He said the mixed reactions show he hasn’t politicized the case.

“The outcome of this case may have disappointed the ideologues on both sides,” he said.

Gascon emphasized that “false imprisonment is a domestic violence charge,” one that is commonly agreed to in similar cases.

Domestic violence victim advocates also attended the district attorney’s news conference and called on Mayor Ed Lee to suspend Mirkarimi as sheriff.

Under the city charter, the mayor has the option of suspending the sheriff for official misconduct, which would prompt a hearing by the city’s Ethics Commission, which would then make a recommendation to the Board of Supervisors.

At least nine of the 11 supervisors would then need to approve the charges for Mirkarimi to be ousted from office.

Beverly Upton, executive director of the San Francisco Domestic Violence Consortium, a network of 17 local agencies, said she thinks the mayor should show courage by suspending Mirkarimi and avoiding a potentially costly recall campaign.

“A recall would cost the taxpayers millions of dollars, and courage doesn’t cost anything,” Upton said.

Lee has said he is considering his options and is consulting with the city attorney’s office. He was not immediately available for comment today and is planning a trip out of town later this week, according to the mayor’s office.

In his comments outside of court, Mirkarimi also apologized for calling the case “a private matter, a family matter” during his inauguration ceremony on Jan. 8.

“I never thought it was,” he said. “If I had ever suggested it, it was a mistake.”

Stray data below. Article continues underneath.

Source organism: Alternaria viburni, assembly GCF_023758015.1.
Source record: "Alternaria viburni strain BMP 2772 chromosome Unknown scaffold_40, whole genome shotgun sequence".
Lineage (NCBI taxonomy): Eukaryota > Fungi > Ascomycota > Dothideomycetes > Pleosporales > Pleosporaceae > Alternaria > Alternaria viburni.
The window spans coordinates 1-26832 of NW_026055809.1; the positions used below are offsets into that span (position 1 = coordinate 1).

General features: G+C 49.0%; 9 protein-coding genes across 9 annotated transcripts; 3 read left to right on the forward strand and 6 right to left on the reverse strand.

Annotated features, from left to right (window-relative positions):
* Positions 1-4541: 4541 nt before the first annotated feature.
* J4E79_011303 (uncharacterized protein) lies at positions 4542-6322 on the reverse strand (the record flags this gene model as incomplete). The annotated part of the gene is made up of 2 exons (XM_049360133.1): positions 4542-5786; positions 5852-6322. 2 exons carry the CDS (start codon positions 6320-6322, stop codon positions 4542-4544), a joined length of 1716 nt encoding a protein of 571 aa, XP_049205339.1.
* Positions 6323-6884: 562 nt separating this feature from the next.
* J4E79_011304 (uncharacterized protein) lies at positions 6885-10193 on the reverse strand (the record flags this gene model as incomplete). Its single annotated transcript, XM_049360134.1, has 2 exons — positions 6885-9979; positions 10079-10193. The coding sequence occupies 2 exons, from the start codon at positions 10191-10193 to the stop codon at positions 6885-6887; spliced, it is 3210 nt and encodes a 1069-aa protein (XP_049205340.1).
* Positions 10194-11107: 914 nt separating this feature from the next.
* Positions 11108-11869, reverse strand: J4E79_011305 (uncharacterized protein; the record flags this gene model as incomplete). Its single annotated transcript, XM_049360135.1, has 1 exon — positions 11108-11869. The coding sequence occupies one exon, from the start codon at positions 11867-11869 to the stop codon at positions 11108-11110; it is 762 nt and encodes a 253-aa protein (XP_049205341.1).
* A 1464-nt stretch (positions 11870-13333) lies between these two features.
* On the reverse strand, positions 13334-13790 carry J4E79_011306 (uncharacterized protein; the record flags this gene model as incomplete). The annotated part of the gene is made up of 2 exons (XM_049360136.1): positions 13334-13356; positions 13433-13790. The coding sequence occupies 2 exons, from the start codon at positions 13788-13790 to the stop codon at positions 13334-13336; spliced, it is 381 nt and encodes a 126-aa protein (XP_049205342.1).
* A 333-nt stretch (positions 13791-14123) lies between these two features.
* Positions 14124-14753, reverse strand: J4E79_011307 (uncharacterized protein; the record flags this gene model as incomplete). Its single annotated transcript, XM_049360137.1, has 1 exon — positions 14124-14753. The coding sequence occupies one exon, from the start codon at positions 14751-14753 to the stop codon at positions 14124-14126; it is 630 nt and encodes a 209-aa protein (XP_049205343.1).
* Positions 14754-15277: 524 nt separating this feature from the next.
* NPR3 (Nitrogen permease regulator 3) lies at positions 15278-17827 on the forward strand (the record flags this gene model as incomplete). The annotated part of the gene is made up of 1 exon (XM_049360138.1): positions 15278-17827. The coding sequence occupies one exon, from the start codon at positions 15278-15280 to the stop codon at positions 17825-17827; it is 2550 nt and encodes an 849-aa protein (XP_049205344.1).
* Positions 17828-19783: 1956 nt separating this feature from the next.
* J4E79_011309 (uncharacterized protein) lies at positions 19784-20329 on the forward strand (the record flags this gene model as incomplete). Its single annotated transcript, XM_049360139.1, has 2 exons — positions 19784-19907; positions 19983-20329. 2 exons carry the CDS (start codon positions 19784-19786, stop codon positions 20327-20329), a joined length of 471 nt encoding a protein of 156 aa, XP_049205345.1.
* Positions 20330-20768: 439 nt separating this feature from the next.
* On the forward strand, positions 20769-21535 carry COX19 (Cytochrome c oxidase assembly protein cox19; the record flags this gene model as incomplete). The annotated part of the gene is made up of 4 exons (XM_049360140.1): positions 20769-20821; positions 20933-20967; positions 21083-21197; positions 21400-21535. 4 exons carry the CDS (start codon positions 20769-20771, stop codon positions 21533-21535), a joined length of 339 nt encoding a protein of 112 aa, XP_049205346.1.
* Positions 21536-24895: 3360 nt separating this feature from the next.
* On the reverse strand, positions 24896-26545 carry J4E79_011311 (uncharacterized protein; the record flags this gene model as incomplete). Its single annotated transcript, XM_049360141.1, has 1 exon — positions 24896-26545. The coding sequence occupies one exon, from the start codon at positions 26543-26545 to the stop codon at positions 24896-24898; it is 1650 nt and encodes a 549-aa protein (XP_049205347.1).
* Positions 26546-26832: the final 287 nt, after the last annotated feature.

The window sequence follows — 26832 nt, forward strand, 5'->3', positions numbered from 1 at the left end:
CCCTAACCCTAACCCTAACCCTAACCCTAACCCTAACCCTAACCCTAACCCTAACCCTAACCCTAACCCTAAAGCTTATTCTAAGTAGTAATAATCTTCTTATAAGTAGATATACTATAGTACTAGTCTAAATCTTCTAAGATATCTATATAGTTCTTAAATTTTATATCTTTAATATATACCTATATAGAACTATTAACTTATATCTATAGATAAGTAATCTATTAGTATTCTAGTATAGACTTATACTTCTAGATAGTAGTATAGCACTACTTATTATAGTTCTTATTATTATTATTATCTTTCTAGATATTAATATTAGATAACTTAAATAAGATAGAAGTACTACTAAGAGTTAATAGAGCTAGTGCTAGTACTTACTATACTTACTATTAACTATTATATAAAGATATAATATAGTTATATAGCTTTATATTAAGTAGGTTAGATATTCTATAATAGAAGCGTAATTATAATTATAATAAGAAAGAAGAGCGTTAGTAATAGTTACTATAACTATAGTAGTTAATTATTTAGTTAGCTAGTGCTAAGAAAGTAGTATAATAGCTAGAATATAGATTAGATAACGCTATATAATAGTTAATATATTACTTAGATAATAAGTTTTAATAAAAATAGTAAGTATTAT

The comments inspired a billboard campaign by the group La Casa de las Madres.

Upton said she accepts Mirkarimi’s apology, but said “it shouldn’t take a billboard campaign to get someone to be accountable for his words.”

Mirkarimi also insisted today that the sheriff’s department “has been running right and well amid my personal strife,” but a statement released this afternoon by San Francisco Deputy Sheriffs’ Association President Don Wilson suggests otherwise.

Wilson said, “We are extremely disappointed any time a law enforcement officer pleads guilty of a crime” and said “morale within the department has been affected by this incident.”

Mirkarimi will return on Thursday for an orientation meeting at the adult probation department and will also be required to return to court on April 6 to prove he has enrolled for probation.

The stay-away order preventing Mirkarimi from contacting Lopez will remain in effect until a judge removes or modifies it once he begins his domestic violence counseling, Stiglich said.

He will not be allowed to carry a firearm while that order is in effect, she said.